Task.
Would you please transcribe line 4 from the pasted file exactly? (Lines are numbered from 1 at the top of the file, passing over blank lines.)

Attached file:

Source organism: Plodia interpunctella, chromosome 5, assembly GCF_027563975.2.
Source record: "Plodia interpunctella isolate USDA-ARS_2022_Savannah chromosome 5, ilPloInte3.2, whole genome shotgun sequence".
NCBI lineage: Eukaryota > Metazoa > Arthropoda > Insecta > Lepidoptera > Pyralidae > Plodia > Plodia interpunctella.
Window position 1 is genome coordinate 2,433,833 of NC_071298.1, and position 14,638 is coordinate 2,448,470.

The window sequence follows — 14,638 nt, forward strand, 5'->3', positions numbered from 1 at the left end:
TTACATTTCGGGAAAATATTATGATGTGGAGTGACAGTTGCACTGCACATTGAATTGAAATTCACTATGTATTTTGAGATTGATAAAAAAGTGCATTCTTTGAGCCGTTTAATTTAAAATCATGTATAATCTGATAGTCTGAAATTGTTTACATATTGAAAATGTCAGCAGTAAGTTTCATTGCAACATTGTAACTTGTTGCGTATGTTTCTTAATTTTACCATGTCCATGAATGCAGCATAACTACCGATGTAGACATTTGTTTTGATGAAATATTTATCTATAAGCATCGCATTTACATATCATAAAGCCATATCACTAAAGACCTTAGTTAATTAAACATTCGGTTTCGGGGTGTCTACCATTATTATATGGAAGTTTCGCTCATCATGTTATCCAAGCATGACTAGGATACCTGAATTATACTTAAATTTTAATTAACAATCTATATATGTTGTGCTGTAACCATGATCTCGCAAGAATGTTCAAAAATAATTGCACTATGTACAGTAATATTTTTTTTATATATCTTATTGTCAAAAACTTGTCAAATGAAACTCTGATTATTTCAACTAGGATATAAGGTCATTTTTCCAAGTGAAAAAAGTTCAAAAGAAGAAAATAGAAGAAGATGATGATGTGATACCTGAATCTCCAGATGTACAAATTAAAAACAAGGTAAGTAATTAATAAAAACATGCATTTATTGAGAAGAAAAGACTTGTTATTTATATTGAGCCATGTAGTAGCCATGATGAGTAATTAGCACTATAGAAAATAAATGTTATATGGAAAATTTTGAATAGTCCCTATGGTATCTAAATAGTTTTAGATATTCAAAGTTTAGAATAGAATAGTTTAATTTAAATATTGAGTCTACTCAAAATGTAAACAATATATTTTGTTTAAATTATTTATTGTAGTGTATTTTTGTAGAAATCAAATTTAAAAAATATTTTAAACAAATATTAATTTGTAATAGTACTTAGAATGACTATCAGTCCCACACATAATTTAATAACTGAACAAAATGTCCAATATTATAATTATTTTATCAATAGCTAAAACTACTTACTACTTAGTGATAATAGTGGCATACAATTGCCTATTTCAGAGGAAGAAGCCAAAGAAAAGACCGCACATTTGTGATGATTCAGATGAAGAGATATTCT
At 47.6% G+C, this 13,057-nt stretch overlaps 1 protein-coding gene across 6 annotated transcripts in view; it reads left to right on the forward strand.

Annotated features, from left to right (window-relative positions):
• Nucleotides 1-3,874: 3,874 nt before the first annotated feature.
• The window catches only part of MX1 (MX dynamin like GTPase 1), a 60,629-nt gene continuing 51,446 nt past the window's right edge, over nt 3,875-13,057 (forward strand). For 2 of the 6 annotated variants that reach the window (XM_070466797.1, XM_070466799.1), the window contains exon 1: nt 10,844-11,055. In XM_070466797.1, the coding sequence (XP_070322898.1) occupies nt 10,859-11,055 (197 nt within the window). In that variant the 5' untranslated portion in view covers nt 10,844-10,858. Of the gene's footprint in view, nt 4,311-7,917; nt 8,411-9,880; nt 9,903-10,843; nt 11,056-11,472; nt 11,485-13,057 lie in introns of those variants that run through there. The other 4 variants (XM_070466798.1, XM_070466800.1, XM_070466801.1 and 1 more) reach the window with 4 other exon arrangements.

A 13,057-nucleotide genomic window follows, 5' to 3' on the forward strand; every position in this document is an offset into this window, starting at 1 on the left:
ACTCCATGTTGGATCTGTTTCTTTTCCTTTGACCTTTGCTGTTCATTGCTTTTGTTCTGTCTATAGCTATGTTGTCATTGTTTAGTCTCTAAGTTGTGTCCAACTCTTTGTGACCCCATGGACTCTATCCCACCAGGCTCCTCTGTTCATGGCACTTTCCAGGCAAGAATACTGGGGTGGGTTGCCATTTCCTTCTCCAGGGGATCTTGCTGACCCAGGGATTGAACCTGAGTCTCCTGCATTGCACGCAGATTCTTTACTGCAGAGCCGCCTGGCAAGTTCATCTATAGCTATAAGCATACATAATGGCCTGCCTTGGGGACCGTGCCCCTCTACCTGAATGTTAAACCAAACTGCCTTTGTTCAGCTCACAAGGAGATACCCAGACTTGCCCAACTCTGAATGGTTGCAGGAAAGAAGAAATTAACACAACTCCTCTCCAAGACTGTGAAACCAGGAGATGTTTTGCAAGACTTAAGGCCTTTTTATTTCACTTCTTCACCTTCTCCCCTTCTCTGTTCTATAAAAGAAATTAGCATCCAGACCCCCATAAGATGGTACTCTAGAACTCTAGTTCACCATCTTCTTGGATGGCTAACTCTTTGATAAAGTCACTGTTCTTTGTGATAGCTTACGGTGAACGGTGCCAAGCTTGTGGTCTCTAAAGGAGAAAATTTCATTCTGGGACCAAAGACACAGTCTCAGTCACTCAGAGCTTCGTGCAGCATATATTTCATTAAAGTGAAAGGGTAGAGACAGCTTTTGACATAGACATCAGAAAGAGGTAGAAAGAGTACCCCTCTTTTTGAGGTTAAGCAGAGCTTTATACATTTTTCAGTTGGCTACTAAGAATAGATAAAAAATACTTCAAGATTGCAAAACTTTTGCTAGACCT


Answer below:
Window position 1 is genome coordinate 2,433,833 of NC_071298.1, and position 14,638 is coordinate 2,448,470.